DIEGO RIVERA -- MY ART, MY LIFE: AN AUTOBIOGRAPHY (WITH GLADYS MARCH)
THE ASSASSINATION OF JULIO MELLA
Toward the end of 1928, the personal lawyer of President Calles paid me a visit in my home, No. 8 Tampico Street. He had come to urge me to end my ardent personal campaign on behalf of the revolutionary general and guerilla fighter Rodriguez Triana. Triana, a foe of Calles, was an outstanding contender for leadership of the peasants' and workers' bloc, sponsored by the Communist Party.
When Calles' representative had finished expounding his client's wishes, I told him quite calmly that I would support any political candidate I believed in.
"Think about it carefully, Diego," he said. "If you don't curtail your activities, the Old Man is likely to give the order to stretch your throat."
I answered, trying to conceal my anger, "All right, tell Calles I know he has plenty of ropes and lots of hangmen. But tell him also that he's mistaken if he thinks I can be frightened off. Don't forget to report what else I'm going to tell you, either. I shall continue to do what I wish until the Communist Party itself throws me out for using the Party to make myself dictator of Mexico. I mention this possibility because I long ago asked for the privilege of leading the first uprising against Calles."
I suppose my outright defiance was more than the poor man had expected. He made a hurried exit. I was not hanged; I am still living and painting.
As for Calles, he was later kicked out of power by my good friend Lazaro Cardenas, recent President of Mexico. With appropriate civilian and military rites, he long ago descended into hell, where his smoldering body has an honor guard of reactionaries, his former enemies when he pretended to be a revolutionary.
Throughout the following year, I was intensely involved in Party activities, the most memorable of which was in connection with the defense of Tina Modotti, who was placed on trial for the murder of Julio Mella. During this hectic period, I nevertheless managed to paint some frescoes in the Ministry of Health building, about which I shall speak first.
These panels, done in the building's Assembly Hall and covering over 350 square feet of wall and ceiling, comprised six large female nudes symbolizing Purity, Strength, Knowledge, Life, Moderation, and Health itself.
Purity sat on the ground near a stream of clear water flowing over her hand. On the ceiling above her, looking downward, flew Life. Strength rested on the ground, full-bosomed, with sturdy thighs and powerful hands. Knowledge sat with her feet doubled under her, dreamily gazing at an open blossom in her hand. Near her and almost touching her face, was a snake coiled around a tree. Health was a seated figure with hands raised. Moderation was a tall, big-boned woman lying down, her eyes closed. In her hand she gripped a snake below the head from which darted its forked tongue; its body was clasped between her knees.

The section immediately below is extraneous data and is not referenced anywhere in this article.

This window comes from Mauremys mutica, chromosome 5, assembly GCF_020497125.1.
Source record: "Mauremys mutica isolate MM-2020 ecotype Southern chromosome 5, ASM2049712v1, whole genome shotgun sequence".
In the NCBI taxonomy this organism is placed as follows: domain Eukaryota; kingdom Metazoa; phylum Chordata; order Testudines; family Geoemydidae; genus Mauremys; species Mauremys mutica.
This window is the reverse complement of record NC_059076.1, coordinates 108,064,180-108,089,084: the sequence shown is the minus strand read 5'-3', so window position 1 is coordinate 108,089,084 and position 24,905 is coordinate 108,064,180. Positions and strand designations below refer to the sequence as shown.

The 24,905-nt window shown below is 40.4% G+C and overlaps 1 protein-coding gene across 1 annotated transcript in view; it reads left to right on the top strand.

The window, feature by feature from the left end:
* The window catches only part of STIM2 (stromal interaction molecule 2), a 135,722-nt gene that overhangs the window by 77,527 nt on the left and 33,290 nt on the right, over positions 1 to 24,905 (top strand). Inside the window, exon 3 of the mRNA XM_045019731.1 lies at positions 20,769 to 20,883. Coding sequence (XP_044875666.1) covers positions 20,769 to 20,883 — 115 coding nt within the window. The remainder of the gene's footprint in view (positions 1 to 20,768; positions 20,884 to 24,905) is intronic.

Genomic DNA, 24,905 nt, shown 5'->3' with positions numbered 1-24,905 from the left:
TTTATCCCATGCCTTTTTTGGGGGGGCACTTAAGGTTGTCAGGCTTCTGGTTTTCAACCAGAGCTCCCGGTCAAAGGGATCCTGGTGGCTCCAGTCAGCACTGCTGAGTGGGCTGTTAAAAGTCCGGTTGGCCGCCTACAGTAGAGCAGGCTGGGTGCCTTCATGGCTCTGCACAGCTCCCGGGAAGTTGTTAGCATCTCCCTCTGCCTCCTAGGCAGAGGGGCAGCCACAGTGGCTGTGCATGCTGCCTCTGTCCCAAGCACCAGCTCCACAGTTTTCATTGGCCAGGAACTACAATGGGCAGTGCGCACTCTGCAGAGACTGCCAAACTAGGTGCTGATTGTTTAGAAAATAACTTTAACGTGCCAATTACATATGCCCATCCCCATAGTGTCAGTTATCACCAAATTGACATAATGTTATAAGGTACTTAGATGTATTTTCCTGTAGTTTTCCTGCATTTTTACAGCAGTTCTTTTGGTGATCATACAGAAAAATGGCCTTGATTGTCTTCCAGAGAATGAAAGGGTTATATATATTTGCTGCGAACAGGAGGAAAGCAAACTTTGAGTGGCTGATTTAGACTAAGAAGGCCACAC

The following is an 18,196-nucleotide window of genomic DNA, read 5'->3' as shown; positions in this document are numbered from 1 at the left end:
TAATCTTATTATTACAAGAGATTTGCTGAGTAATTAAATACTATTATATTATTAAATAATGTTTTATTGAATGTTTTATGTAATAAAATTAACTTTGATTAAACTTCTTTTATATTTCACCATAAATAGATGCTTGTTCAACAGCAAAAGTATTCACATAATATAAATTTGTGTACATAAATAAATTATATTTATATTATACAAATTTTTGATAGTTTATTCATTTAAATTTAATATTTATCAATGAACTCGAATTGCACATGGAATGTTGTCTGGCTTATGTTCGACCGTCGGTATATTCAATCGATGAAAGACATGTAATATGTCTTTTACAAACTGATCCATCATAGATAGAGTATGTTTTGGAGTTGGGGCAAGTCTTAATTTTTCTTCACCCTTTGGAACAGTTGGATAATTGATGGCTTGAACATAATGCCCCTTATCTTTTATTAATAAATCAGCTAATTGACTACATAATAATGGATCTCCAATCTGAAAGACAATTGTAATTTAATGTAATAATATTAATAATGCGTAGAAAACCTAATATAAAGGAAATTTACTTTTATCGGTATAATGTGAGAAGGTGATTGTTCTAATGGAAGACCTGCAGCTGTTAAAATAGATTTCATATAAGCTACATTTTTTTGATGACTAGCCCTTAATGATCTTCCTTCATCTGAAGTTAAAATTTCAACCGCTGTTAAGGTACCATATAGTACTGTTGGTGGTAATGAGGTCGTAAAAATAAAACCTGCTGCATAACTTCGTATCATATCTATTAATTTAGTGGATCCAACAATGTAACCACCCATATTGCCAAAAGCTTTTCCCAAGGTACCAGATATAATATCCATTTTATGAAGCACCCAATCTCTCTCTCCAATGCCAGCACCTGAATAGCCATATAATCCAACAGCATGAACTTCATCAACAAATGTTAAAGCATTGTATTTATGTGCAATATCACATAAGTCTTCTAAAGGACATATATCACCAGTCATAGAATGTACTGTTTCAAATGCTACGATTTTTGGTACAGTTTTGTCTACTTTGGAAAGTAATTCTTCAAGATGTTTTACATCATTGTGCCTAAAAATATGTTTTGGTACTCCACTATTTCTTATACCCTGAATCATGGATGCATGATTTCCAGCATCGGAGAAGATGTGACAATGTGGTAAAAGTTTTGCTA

Afterwards I designed four stained-glass windows for this same building. I tried, by blending the tints of colored glass, to create as plastic an effect as possible. To this end, I also used pieces of glass cut into curved segments to give the complete composition a symmetry of mobile lines.
Julio Mella was a Cuban revolutionary leader who had fled the dictatorship of President Gerardo Machado. Mella had come to Mexico seeking refuge, and here he had met Tina Modotti, an excellent painter and photographer. I had been friendly with Tina before my trip to Russia; in fact, this friendship had been the final cause of Lupe's divorcing me.
Long before my return to Mexico, Tina and Mella had become lovers.
In 1929, Julio Mella was assassinated, on President Machado's orders.
The Mexican government, however, chose not to see a political motive in the crime. It took the position that the murder was a crime of passion and indicted Tina, whose political views were offensive to the regime, as the murderess. The government's case was based solely on the fact that Tina had been Mella's most recent mistress. From this it deduced that Tina had tired of Mella, and had decided to bring their affair to an end by killing him.
Because the case was being used to give a bad name to the Communist Party, its leadership took up Tina's defense. It commissioned me to dig up the true facts behind Mella's murder. With the assistance of friends, I was able to establish that the assassin of Julio Mella had been a Cuban gunman in the pay of the Machado government, sent by the chief of its secret service explicitly to perform the crime. My evidence, presented in court, ripped apart the net of speculations in which the prosecution had hoped to entrap Tina. The detective in charge of the investigation was forced to resign. And the Cuban government's involvement in the intrigue was officially recognized in an order obliging the Cuban Ambassador to leave the country for one year.
This was my last Party assignment. Before the year was over, I was to be expelled from the Party.